Iola Anyan loved taking the Zumba class on the second floor of Capitol View. After moving to the community for grad school almost four years ago, she found herself in the highly popular class. But she learned in the fall of 2016 that DCPL had plans to shut down the building for months to renovate. That’s when she and others decided to create the CVLC, which she now helps lead.

Many community members rely on the library to prepare job applications on the computers, as a space to gather for community meetings, and for children to access the internet. “Why do they feel so comfortable to come to this neighborhood – a neighborhood that clearly needs these resources – and reduce the budget?” Anyan asked.

She attended all three of the most recent community meetings DCPL hosted, but felt Reyes-Gavilan and representatives deflected their questions about the funds and the need for interim services. She said his answers felt “cavalier.”

She acknowledged that community leaders made the mistake of remaining complacent in the years leading up to the renovation. But many didn’t actually understand what was going to happen to Capitol View. They didn’t realize the plans only included an internal renovation and a few outside updates like the roof and landscaping. “It was during the second meeting that it became clear that there were certain things going on … it started to become more contentious,” Anyan said. It didn’t feel like DCPL was trying to help.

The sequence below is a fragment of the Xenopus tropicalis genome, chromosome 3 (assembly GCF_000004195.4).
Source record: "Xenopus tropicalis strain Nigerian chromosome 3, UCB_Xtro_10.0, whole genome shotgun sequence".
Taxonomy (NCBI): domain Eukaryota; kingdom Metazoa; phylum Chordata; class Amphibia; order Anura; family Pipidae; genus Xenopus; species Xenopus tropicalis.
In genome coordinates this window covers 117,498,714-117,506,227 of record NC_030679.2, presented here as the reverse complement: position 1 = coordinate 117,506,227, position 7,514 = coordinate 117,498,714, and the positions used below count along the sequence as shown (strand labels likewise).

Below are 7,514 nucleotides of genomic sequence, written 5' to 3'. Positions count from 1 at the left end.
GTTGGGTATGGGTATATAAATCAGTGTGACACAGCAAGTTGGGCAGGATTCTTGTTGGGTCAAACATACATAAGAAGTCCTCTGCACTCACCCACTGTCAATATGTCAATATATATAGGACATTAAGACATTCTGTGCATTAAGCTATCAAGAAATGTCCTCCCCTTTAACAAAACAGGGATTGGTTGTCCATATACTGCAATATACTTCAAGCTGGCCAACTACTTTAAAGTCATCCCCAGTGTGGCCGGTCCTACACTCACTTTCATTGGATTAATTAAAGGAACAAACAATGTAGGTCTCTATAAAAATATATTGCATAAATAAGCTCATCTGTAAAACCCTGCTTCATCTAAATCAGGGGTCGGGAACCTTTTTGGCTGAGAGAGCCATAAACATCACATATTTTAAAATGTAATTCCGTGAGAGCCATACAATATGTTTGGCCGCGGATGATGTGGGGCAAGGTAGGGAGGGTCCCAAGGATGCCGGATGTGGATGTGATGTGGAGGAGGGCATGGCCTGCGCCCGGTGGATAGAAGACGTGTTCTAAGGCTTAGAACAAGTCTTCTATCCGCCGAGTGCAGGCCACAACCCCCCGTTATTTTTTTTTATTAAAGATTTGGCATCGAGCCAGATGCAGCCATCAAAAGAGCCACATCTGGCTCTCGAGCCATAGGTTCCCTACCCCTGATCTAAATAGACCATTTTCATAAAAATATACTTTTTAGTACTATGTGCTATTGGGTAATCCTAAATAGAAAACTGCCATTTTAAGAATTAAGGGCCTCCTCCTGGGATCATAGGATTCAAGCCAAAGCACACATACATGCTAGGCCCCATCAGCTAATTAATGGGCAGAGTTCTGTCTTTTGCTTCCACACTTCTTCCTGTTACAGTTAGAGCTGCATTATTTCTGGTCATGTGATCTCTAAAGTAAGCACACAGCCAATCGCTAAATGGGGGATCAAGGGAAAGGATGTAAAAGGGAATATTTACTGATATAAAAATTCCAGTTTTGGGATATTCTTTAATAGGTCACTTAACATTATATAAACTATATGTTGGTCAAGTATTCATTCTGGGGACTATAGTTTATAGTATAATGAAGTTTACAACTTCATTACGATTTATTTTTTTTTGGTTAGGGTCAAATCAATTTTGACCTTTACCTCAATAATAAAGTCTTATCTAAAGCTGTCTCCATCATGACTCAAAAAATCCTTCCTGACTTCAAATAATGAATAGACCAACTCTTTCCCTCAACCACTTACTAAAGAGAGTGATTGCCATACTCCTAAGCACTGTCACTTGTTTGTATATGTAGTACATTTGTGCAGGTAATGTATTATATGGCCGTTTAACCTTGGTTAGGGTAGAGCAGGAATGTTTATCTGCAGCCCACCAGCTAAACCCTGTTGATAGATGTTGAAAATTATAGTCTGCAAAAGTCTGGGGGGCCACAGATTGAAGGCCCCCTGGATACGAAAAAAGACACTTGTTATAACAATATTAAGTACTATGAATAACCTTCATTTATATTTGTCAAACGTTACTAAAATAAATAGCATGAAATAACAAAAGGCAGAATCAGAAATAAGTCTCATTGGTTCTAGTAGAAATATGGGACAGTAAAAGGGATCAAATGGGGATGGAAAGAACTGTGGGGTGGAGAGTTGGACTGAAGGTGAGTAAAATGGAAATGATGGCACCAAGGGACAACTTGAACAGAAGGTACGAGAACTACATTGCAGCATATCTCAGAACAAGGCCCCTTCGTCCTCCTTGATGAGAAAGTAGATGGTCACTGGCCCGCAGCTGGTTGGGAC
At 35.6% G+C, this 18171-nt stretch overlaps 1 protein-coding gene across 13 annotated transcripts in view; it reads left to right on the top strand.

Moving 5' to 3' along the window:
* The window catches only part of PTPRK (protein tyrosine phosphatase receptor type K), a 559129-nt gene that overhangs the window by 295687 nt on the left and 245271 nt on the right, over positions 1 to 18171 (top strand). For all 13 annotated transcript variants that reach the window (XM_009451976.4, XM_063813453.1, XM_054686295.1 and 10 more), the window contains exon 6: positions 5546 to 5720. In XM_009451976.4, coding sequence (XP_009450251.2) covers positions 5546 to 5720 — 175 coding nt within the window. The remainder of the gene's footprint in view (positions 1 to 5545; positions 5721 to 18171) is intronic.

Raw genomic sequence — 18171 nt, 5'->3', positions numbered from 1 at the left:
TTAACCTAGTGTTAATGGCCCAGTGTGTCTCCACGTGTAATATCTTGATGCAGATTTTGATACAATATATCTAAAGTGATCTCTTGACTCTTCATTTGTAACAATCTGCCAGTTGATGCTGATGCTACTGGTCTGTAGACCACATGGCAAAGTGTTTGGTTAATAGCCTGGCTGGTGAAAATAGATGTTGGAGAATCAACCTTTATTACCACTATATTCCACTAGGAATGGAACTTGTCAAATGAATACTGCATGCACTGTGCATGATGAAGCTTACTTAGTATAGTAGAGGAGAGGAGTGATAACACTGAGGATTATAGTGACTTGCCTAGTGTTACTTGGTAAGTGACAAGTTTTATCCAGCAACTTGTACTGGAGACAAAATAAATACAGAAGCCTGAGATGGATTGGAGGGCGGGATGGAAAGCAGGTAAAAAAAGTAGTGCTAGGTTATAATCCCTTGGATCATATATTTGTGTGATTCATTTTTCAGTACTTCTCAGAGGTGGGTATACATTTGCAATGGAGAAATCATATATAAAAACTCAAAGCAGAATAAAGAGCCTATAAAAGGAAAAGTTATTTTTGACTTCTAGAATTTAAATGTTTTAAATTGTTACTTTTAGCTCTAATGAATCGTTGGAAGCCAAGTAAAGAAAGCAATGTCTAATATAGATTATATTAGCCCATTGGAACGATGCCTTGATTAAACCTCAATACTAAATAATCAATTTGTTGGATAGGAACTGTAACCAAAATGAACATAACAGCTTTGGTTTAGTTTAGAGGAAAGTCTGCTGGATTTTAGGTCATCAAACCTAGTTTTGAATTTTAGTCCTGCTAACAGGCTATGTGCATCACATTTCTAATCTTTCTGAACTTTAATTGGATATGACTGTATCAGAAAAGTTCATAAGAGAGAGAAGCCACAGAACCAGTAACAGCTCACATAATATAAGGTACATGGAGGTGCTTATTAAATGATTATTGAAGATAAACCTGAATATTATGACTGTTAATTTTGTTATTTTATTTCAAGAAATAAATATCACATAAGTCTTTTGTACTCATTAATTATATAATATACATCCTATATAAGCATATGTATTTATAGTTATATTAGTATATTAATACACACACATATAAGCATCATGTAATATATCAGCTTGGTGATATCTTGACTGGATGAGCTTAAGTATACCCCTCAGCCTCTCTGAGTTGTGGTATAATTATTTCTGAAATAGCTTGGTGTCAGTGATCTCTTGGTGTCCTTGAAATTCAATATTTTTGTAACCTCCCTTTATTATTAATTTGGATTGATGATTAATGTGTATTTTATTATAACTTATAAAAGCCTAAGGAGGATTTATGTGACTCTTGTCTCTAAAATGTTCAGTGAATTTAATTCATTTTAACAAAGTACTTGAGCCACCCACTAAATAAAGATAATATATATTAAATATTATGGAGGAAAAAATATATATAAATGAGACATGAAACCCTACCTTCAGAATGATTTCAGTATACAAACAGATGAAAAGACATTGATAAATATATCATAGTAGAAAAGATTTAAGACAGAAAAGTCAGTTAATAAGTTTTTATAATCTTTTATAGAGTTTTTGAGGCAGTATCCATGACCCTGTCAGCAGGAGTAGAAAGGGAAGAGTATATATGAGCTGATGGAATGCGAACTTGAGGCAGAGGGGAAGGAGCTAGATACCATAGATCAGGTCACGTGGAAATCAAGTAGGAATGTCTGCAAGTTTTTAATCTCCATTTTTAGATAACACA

Advisory Neighborhood Commissioner Ashley Emerson (7E05) said the lack of money for renovations calls into question whether or not the city has fairly distributed funds across the wards. “It’s very clear that we are not being given what’s due for us in terms of equity,” Emerson said. 

But Reyes-Gavilan believes that with the funds allotted, DCPL has done good work planning for this renovation project and prioritizing funds east of the Anacostia. “I’m sympathetic, but I think of other libraries we have across the city … that have zero dollars attached to it for renovation,” he said. “I want to say the city has been very good.”

At-Large Councilmember David Gross (I), chair of the Education Committee, and Ward 7 Councilmember Vincent Gray (D) declined to comment for this article.

What DCPL and CVLC Can Do

DCPL renovations lasting under a year don’t put budget money toward interim services, Reyes-Gavilan said. They prefer to place it all into the renovation. DCPL also pointed to the Benning/Dorothy I. Height Library as an alternative resource for neighbors during the renovation closure.

The community has pushed back for two reasons: people and students need the library to succeed in school and get jobs, and the Dorothy Height Library is a mile away, said Emerson. “People have to walk in neighborhoods that aren’t safe – busted bottles, people hanging out on the streets, lighting – it’s just not safe,” she said. DCPL and CVLC are working out a relationship with St. Luke’s Catholic Church (4925 East Capitol St. SE) across from Capitol View to offer a few days of programming and possible access to laptops or books. But anything the church can offer still won’t fill the gap CVL will leave.

Bellinger wishes more for her library. She said this whole process has made her community feel like second-class citizens. “We’re just in bad shape over here, and the library exacerbates the whole situation,” she said.

She’s not sure what to do about it, but she knows they need help. “It’s really important to this community,” Bellinger said. “It’s a backbone to the community, it’s where the kids come, it’s where the community meets.”